Muscle gain VS fat loss

September 10, 2017
5X5 Workout Program to Lose

Software engineer Andrew Balliet, 35, was in dire need of a transformation in 2012. He had been active in sports like ice hockey, skiing, and running throughout his adult life, but when a family tragedy and its aftermath forced him to the sidelines of his favorite activities, he saw his weight balloon up to more than 250 pounds.

Searching for a new foothold in fitness, Balliet and his wife used an online coupon to begin attending boot camp classes at a nearby gym. After these helped him lose a few pounds and feel better, he upped the ante by signing up for iSatori's 90-day Iron Warrior Challenge, and began more seriously lifting weights.

At first, he says, he measured progress through "measurements of inches in different parts of my body. My goal was to lose the fat." This technique worked for a while. But soon enough, he found an even more effective way to track his improvement.

"As fat disappeared, my method of assessing muscle mass improvements was the increased weight I was able to use during lifts, the amount of time I could perform exercises, and the definition that I could see in my body and face, " he recalls.

All of a sudden, Balliet wasn't just losing weight; he was also a faster, better hockey player and leading a more athletic and healthy lifestyle overall. In all, he lost 32 pounds during the challenge—and 96 combined inches from his various measurements.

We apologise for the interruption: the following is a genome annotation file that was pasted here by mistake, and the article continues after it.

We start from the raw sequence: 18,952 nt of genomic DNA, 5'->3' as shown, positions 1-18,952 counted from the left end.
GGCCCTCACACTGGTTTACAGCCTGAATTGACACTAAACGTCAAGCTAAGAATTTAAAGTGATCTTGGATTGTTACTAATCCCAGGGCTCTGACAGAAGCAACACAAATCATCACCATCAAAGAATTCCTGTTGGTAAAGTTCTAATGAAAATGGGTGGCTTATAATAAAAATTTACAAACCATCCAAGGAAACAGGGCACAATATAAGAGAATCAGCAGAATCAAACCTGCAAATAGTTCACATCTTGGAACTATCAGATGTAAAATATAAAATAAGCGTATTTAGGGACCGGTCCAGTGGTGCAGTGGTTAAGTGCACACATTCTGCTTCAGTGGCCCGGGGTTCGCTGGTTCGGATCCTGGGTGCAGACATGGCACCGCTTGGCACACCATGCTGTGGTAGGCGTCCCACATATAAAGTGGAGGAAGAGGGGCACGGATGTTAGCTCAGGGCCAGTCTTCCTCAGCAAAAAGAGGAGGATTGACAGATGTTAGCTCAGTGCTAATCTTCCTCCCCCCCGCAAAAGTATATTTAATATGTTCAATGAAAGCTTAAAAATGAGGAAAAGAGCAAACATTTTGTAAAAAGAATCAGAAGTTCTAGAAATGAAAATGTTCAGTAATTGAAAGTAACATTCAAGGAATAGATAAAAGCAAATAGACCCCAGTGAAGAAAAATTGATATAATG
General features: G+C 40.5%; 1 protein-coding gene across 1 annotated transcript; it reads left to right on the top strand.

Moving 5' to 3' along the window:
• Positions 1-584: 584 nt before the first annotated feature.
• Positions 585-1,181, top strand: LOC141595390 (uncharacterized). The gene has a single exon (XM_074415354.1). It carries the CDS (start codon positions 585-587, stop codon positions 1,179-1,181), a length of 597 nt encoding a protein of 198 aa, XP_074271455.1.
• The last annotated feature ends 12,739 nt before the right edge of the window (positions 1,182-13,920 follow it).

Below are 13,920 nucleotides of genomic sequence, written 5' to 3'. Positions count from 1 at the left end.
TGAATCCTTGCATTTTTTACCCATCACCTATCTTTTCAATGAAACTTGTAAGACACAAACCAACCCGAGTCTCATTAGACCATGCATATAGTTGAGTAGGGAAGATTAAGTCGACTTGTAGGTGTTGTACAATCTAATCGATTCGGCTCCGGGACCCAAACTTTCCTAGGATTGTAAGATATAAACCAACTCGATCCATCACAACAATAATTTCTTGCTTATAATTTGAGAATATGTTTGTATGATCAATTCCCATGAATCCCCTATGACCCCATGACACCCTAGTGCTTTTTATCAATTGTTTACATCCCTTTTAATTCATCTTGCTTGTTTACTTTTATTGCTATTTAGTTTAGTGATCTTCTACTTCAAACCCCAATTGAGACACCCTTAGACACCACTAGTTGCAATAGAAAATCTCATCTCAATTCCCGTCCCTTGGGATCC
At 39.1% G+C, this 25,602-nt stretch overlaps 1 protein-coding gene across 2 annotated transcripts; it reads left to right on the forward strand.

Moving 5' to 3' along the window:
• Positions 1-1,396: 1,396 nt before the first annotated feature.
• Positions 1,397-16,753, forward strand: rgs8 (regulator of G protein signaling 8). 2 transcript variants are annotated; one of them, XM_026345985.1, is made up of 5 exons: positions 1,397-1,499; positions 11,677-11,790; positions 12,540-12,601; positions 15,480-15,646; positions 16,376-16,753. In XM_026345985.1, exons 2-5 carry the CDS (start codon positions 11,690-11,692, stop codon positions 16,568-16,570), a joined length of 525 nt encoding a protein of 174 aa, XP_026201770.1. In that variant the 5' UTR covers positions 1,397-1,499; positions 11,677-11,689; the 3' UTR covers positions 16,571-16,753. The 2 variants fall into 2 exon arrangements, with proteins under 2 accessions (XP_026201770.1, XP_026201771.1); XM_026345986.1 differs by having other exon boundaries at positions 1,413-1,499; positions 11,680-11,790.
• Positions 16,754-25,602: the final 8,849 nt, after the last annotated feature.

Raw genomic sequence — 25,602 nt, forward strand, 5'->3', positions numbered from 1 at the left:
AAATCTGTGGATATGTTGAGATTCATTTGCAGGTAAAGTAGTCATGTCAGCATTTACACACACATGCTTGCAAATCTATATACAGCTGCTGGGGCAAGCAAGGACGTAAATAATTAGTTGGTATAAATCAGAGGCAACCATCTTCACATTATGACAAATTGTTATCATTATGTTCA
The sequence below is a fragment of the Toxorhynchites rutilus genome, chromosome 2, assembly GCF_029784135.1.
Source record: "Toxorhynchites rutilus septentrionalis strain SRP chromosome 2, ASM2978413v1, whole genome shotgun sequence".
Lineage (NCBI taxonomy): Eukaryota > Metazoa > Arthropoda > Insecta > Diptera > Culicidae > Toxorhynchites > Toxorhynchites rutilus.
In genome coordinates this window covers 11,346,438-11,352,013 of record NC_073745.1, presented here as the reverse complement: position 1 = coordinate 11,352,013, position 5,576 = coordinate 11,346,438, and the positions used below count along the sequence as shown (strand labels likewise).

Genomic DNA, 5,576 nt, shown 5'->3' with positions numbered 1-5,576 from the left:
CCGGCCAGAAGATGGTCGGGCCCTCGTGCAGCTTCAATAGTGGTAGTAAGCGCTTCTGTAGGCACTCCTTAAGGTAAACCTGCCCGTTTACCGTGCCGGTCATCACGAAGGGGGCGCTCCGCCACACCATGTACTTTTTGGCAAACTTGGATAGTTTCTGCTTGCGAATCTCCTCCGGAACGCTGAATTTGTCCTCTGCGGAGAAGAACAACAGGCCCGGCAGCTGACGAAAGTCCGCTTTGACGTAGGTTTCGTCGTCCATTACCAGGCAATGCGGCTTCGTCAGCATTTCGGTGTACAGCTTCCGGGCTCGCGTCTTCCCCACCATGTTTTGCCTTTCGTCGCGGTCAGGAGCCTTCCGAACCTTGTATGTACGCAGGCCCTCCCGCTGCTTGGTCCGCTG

Losing weight and gaining muscle are both possible. Andrew Balliet lost 32 pounds and managed to become stronger than ever in the gym.

"Building muscle tissue was one to the major keys in my transformation, " he says in hindsight. "The stronger I felt, the more motivated I was along the way. Building muscle helped me to burn extra calories. It made me feel good about myself. It helped me perform better at the activities I like to do. Additionally, my supplementation, especially with Eat-Smart, Bio-Gro, and Restoraid, helped keep me from getting injured and slowing my transformation goals."

Monty Krough III of Pennsville, New Jersey, faced the opposite challenge. In mid-November 2013, the 18-year-old college student looked in the mirror at his scrawny 168-pound frame, and his spirits sagged like his pecs. He decided on the spot to add size and strength.

Monty started slamming Bio-Gro protein shakes down his gullet twice every day. He dialed back his cardio, and lowered his rep ranges a bit, although, at 10-ish, they still fell within the ideal range for hypertrophy.

By February 2014, Monty tipped the scales at 181 pounds, and had increased his strength! His bench press rose from 245 pounds for 10 reps to 295 for the same number of reps; his squat rose from 275 to 365. Mission accomplished, son!

Muscles Need To Be Fed

Somewhere in the last few decades, people everywhere began to confuse a healthy diet with "dieting." A healthy diet is balanced and can be altered or customized to achieve specific goals without becoming unhealthy. Dieting, on the other hand, is simple deprivation in the name of fat loss, and with it often comes physical weakness, unhappiness, and a decline in athleticism. "Don't confuse the two, " says Sandler.

Dieting is simple deprivation in the name of fat-loss. With it comes physical weakness, unhappiness, and a decline in athleticism. Know the difference between "dieting" and a "healthy diet."